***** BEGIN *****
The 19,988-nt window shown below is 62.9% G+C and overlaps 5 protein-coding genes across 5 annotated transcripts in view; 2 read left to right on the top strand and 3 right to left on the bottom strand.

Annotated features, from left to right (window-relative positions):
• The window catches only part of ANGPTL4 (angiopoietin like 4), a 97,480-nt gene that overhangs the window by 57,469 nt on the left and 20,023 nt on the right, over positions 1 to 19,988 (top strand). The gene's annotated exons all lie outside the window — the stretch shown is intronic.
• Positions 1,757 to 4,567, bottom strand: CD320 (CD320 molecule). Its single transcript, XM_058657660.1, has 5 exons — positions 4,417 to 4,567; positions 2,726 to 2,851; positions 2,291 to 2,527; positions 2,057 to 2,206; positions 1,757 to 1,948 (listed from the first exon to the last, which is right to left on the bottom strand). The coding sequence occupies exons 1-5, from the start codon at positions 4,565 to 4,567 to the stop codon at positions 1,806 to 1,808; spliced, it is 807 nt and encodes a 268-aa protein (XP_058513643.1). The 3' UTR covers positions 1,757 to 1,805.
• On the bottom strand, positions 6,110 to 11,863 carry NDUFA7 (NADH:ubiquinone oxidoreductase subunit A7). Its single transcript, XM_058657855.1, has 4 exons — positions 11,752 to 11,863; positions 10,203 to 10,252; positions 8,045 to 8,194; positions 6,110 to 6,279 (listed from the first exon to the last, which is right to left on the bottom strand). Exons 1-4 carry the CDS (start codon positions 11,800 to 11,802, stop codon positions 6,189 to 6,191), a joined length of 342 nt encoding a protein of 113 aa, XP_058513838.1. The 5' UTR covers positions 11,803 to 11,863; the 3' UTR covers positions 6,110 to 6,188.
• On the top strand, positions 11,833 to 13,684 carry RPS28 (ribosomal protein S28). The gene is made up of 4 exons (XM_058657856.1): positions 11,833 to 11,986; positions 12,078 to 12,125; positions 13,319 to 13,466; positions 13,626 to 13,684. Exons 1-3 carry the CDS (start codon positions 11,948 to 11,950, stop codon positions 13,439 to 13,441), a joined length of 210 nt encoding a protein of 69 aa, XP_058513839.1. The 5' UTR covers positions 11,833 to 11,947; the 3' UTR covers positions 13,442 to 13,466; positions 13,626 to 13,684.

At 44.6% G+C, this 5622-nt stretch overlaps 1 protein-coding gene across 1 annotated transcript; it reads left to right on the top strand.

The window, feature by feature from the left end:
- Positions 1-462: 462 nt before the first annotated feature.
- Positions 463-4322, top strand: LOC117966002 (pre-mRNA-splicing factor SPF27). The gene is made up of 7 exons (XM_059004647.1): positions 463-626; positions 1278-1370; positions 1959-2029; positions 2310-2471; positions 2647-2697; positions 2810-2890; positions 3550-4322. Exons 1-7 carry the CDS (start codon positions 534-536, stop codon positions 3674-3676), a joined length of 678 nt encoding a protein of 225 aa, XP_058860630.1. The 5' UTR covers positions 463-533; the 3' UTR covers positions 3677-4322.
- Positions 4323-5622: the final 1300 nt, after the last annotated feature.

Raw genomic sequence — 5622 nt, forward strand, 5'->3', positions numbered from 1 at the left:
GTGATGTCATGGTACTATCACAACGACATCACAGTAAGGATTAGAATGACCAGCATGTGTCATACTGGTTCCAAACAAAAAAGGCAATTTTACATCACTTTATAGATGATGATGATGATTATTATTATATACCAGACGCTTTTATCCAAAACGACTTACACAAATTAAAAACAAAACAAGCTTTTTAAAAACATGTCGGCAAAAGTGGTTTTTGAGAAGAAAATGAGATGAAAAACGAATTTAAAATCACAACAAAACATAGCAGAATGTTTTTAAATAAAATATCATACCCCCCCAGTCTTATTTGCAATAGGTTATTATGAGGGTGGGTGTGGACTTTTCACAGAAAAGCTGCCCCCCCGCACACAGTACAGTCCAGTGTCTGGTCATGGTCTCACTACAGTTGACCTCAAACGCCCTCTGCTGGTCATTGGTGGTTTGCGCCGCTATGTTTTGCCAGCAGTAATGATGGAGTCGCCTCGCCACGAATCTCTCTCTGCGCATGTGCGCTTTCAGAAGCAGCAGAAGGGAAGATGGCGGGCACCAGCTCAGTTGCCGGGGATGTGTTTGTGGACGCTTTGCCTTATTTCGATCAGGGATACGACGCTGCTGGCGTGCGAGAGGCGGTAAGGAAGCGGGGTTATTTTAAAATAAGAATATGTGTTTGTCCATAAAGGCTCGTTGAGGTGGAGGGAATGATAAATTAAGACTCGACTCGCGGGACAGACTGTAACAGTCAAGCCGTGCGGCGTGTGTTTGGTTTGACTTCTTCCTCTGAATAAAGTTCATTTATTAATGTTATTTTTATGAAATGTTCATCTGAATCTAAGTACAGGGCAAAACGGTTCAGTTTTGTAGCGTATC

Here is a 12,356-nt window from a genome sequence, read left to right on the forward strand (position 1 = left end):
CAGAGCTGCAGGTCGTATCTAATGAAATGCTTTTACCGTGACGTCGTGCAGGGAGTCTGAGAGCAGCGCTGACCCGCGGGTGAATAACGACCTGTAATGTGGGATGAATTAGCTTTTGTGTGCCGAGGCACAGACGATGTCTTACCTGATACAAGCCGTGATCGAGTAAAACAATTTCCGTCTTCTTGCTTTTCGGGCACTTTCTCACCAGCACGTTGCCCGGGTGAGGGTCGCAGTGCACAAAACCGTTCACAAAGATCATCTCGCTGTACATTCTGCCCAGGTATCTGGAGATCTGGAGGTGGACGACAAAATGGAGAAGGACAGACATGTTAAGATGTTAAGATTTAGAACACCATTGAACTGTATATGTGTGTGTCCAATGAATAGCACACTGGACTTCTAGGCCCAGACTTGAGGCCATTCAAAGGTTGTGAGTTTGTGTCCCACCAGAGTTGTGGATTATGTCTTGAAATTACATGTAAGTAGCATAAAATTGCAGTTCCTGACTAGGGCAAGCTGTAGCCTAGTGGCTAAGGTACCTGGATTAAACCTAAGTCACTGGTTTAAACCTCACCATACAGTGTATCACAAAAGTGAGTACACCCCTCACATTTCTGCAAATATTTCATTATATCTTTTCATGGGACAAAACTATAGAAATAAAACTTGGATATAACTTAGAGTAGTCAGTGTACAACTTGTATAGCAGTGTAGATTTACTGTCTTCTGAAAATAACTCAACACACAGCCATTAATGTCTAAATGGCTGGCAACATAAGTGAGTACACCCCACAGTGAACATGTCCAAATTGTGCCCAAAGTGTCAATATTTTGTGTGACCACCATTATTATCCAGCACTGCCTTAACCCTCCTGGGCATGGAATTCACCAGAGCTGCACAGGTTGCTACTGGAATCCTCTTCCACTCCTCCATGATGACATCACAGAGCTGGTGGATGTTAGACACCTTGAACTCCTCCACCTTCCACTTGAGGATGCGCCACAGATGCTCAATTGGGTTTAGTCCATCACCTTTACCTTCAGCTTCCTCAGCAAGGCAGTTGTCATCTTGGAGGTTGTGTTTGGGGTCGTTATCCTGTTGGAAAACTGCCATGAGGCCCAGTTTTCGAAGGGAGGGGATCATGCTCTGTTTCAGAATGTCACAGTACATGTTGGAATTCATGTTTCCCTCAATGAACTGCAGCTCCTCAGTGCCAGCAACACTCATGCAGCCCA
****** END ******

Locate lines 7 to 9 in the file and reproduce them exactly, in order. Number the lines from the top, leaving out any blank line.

At 44.6% G+C, this 5622-nt stretch overlaps 1 protein-coding gene across 1 annotated transcript; it reads left to right on the top strand.

The window, feature by feature from the left end:
- Positions 1-462: 462 nt before the first annotated feature.